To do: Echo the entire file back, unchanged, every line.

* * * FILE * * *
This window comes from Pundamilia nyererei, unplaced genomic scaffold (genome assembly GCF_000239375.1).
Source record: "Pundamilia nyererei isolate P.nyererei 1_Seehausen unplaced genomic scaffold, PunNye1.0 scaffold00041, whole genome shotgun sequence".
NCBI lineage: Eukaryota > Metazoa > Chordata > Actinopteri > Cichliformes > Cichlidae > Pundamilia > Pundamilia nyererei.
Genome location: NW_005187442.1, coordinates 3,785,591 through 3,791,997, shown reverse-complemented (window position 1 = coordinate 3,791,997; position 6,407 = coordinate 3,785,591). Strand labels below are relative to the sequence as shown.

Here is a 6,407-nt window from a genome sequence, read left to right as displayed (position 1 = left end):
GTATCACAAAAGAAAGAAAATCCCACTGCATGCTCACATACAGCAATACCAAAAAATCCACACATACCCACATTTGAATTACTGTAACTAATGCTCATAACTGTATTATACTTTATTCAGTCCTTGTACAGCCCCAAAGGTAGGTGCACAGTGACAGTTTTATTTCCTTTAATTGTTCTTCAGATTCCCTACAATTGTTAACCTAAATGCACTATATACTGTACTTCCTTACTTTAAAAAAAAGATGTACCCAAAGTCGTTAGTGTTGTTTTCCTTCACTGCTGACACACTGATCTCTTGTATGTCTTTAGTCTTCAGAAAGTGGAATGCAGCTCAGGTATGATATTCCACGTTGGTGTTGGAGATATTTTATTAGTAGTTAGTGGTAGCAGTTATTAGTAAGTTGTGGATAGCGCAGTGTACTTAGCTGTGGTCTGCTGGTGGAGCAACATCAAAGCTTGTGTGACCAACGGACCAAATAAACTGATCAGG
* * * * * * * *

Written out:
This window comes from Pundamilia nyererei, unplaced genomic scaffold (genome assembly GCF_000239375.1).
Source record: "Pundamilia nyererei isolate P.nyererei 1_Seehausen unplaced genomic scaffold, PunNye1.0 scaffold00041, whole genome shotgun sequence".
NCBI lineage: Eukaryota > Metazoa > Chordata > Actinopteri > Cichliformes > Cichlidae > Pundamilia > Pundamilia nyererei.
Genome location: NW_005187442.1, coordinates 3,785,591 through 3,791,997, shown reverse-complemented (window position 1 = coordinate 3,791,997; position 6,407 = coordinate 3,785,591). Strand labels below are relative to the sequence as shown.

Here is a 6,407-nt window from a genome sequence, read left to right as displayed (position 1 = left end):
GTATCACAAAAGAAAGAAAATCCCACTGCATGCTCACATACAGCAATACCAAAAAATCCACACATACCCACATTTGAATTACTGTAACTAATGCTCATAACTGTATTATACTTTATTCAGTCCTTGTACAGCCCCAAAGGTAGGTGCACAGTGACAGTTTTATTTCCTTTAATTGTTCTTCAGATTCCCTACAATTGTTAACCTAAATGCACTATATACTGTACTTCCTTACTTTAAAAAAAAGATGTACCCAAAGTCGTTAGTGTTGTTTTCCTTCACTGCTGACACACTGATCTCTTGTATGTCTTTAGTCTTCAGAAAGTGGAATGCAGCTCAGGTATGATATTCCACGTTGGTGTTGGAGATATTTTATTAGTAGTTAGTGGTAGCAGTTATTAGTAAGTTGTGGATAGCGCAGTGTACTTAGCTGTGGTCTGCTGGTGGAGCAACATCAAAGCTTGTGTGACCAACGGACCAAATAAACTGATCAGG